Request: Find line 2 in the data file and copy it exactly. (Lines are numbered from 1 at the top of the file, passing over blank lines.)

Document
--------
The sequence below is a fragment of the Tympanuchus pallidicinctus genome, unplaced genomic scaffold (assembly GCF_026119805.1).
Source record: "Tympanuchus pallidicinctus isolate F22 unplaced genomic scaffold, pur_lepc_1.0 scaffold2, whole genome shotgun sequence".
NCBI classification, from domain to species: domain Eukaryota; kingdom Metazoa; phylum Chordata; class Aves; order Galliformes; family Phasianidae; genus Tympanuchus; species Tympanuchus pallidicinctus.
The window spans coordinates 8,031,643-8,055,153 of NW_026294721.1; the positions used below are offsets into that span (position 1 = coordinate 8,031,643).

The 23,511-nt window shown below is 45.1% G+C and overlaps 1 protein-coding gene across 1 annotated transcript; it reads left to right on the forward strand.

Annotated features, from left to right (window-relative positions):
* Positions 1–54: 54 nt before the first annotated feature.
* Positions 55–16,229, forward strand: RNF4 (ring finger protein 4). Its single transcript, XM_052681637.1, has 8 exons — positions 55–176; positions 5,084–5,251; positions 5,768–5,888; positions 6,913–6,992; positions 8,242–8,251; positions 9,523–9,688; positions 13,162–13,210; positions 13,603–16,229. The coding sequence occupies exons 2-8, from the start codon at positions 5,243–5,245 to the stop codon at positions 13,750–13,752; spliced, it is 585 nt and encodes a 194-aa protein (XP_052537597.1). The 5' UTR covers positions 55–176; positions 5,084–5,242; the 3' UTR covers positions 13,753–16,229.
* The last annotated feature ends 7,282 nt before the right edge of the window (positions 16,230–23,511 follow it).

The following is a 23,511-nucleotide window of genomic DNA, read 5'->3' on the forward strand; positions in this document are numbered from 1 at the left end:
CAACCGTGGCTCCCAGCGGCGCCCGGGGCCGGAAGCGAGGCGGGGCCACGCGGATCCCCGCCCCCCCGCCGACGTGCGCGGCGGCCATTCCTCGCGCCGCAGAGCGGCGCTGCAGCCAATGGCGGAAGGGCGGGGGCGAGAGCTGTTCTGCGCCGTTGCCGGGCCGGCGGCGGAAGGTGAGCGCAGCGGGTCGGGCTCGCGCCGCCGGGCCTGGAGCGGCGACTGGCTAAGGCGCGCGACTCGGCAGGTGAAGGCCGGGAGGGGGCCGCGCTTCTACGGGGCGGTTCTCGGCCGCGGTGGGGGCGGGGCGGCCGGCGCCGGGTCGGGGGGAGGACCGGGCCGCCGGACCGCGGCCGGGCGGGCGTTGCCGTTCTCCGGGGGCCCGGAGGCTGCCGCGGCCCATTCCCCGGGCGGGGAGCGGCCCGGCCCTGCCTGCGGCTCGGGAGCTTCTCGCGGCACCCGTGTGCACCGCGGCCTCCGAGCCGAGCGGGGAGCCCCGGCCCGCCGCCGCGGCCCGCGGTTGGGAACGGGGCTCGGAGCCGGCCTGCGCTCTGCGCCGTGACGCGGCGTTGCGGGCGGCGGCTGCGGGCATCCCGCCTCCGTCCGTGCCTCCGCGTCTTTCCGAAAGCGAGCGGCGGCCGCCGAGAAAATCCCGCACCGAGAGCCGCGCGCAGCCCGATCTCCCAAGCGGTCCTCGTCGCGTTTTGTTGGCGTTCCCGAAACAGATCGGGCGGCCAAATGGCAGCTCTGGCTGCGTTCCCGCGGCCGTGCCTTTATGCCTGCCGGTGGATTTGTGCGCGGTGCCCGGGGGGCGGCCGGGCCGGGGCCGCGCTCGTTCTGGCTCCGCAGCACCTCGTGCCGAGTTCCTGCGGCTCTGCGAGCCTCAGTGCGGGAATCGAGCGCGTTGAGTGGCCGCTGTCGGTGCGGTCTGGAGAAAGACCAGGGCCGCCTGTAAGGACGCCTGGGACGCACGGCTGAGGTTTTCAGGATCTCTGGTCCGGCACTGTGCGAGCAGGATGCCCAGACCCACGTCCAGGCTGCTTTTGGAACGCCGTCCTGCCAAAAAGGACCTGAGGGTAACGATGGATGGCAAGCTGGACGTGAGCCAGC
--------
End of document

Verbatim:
Source record: "Tympanuchus pallidicinctus isolate F22 unplaced genomic scaffold, pur_lepc_1.0 scaffold2, whole genome shotgun sequence".